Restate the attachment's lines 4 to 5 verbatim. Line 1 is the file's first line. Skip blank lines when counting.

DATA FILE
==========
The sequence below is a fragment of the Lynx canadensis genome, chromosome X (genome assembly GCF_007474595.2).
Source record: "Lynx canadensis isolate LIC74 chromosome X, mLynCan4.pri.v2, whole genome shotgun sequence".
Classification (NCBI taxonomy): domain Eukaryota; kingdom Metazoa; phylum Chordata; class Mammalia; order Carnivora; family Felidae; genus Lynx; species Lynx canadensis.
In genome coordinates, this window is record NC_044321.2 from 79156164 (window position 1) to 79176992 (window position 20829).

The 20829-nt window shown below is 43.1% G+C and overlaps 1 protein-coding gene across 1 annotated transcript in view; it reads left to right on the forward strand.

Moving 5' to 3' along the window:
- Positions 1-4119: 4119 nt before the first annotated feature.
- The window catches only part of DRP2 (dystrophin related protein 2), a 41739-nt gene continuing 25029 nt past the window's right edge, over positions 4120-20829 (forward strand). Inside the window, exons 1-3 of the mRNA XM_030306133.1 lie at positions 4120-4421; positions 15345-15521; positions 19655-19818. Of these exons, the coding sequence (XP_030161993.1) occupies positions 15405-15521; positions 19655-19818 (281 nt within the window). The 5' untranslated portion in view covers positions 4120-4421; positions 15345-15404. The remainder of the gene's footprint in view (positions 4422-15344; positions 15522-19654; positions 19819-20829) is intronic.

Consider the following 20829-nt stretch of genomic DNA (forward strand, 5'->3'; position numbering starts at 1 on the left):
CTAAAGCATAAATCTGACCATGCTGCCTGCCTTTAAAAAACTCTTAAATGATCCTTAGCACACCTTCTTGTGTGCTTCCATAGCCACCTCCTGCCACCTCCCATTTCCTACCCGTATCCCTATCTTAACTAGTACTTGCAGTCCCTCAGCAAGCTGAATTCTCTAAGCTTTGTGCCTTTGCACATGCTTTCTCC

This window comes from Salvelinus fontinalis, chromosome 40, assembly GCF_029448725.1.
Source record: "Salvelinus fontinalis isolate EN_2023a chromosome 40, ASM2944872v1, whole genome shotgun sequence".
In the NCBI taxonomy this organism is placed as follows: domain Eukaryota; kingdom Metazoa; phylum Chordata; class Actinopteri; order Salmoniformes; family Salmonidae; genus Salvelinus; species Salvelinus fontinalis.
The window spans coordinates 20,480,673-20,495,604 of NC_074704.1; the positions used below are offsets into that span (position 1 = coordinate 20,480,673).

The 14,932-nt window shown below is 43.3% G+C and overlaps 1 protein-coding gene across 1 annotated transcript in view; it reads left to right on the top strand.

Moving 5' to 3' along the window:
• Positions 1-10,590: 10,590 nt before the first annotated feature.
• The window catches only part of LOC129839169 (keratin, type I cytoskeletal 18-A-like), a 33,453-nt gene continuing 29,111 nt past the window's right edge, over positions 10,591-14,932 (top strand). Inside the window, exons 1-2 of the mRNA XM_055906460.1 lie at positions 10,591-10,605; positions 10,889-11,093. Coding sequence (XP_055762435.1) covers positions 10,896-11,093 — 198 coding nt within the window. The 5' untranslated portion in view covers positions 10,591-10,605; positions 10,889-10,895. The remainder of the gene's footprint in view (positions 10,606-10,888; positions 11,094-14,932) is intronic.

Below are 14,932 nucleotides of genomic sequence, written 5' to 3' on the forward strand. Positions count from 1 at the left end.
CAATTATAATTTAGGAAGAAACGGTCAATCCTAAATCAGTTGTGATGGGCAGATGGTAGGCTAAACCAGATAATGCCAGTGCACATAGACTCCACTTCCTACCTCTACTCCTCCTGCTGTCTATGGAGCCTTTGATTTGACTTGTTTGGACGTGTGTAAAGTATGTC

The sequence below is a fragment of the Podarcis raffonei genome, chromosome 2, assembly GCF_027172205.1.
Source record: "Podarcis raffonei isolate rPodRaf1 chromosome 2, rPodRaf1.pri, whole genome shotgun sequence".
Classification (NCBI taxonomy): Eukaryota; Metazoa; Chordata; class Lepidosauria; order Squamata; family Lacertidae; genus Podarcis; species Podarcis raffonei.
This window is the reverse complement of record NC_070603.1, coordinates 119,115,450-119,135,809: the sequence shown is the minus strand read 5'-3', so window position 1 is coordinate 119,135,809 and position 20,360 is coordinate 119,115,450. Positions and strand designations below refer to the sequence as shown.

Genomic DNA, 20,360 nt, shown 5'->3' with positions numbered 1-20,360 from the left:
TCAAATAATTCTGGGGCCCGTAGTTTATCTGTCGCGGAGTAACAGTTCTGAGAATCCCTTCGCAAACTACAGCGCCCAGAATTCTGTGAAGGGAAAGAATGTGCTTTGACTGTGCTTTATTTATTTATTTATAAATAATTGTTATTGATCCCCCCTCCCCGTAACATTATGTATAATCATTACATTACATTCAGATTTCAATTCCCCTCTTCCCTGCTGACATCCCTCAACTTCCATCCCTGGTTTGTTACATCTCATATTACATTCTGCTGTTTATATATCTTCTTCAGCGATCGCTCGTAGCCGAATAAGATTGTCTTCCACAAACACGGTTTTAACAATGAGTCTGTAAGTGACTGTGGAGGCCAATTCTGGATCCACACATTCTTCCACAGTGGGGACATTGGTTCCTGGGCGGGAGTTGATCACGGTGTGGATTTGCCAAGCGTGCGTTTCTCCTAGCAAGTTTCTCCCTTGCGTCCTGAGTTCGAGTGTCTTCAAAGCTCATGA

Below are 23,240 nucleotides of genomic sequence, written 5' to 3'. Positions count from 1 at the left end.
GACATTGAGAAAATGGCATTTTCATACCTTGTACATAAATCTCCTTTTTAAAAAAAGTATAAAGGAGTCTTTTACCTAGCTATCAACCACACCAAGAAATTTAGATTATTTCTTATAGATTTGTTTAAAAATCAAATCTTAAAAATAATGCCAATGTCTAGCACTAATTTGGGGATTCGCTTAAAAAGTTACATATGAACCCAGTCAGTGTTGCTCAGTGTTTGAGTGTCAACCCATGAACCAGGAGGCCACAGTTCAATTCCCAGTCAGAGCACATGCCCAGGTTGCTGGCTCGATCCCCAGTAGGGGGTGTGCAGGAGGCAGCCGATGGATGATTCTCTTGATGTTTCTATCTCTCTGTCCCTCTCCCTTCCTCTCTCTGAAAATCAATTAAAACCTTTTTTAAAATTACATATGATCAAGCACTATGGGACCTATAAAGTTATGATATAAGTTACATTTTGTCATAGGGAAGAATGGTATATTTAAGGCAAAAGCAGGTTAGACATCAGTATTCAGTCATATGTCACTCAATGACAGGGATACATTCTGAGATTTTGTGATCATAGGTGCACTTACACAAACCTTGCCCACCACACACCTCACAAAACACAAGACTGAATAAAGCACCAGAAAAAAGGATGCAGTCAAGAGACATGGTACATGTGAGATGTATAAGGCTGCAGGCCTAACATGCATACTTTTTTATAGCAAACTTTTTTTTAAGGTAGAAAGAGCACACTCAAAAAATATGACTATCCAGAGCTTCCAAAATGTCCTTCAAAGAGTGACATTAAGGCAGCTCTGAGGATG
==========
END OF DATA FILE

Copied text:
In genome coordinates, this window is record NC_044321.2 from 79156164 (window position 1) to 79176992 (window position 20829).

The 20829-nt window shown below is 43.1% G+C and overlaps 1 protein-coding gene across 1 annotated transcript in view; it reads left to right on the forward strand.